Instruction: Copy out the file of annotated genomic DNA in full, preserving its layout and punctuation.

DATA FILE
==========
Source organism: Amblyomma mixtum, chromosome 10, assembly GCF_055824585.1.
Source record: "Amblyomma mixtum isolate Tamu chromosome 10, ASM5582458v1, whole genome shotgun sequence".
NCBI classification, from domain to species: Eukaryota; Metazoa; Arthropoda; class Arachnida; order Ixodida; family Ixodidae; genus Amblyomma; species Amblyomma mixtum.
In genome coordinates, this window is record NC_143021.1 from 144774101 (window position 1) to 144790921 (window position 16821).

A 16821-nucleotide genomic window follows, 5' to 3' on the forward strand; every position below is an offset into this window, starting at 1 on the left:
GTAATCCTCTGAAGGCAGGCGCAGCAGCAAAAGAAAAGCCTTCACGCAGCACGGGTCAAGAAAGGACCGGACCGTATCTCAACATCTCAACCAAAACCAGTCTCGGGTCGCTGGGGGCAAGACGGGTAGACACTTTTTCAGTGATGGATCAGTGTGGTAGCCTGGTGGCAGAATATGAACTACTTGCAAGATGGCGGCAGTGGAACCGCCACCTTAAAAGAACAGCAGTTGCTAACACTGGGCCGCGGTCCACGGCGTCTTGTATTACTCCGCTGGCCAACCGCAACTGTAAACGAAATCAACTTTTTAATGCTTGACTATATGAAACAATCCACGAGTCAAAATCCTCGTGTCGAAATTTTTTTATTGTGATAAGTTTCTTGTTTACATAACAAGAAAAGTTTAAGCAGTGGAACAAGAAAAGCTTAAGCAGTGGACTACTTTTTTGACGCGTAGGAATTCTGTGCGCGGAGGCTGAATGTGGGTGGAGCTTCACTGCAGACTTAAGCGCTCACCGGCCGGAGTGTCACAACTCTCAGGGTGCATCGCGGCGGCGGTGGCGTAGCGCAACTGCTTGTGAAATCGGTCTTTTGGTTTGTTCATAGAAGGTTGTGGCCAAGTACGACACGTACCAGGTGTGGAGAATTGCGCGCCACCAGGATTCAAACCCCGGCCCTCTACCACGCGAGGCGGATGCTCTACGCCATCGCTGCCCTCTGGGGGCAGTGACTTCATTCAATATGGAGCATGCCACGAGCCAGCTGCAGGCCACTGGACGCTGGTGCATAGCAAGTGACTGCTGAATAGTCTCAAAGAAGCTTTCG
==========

Source organism: Amblyomma mixtum, chromosome 10, assembly GCF_055824585.1.
Source record: "Amblyomma mixtum isolate Tamu chromosome 10, ASM5582458v1, whole genome shotgun sequence".
NCBI classification, from domain to species: Eukaryota; Metazoa; Arthropoda; class Arachnida; order Ixodida; family Ixodidae; genus Amblyomma; species Amblyomma mixtum.
In genome coordinates, this window is record NC_143021.1 from 144774101 (window position 1) to 144790921 (window position 16821).

A 16821-nucleotide genomic window follows, 5' to 3' on the forward strand; every position below is an offset into this window, starting at 1 on the left:
GTAATCCTCTGAAGGCAGGCGCAGCAGCAAAAGAAAAGCCTTCACGCAGCACGGGTCAAGAAAGGACCGGACCGTATCTCAACATCTCAACCAAAACCAGTCTCGGGTCGCTGGGGGCAAGACGGGTAGACACTTTTTCAGTGATGGATCAGTGTGGTAGCCTGGTGGCAGAATATGAACTACTTGCAAGATGGCGGCAGTGGAACCGCCACCTTAAAAGAACAGCAGTTGCTAACACTGGGCCGCGGTCCACGGCGTCTTGTATTACTCCGCTGGCCAACCGCAACTGTAAACGAAATCAACTTTTTAATGCTTGACTATATGAAACAATCCACGAGTCAAAATCCTCGTGTCGAAATTTTTTTATTGTGATAAGTTTCTTGTTTACATAACAAGAAAAGTTTAAGCAGTGGAACAAGAAAAGCTTAAGCAGTGGACTACTTTTTTGACGCGTAGGAATTCTGTGCGCGGAGGCTGAATGTGGGTGGAGCTTCACTGCAGACTTAAGCGCTCACCGGCCGGAGTGTCACAACTCTCAGGGTGCATCGCGGCGGCGGTGGCGTAGCGCAACTGCTTGTGAAATCGGTCTTTTGGTTTGTTCATAGAAGGTTGTGGCCAAGTACGACACGTACCAGGTGTGGAGAATTGCGCGCCACCAGGATTCAAACCCCGGCCCTCTACCACGCGAGGCGGATGCTCTACGCCATCGCTGCCCTCTGGGGGCAGTGACTTCATTCAATATGGAGCATGCCACGAGCCAGCTGCAGGCCACTGGACGCTGGTGCATAGCAAGTGACTGCTGAATAGTCTCAAAGAAGCTTTCG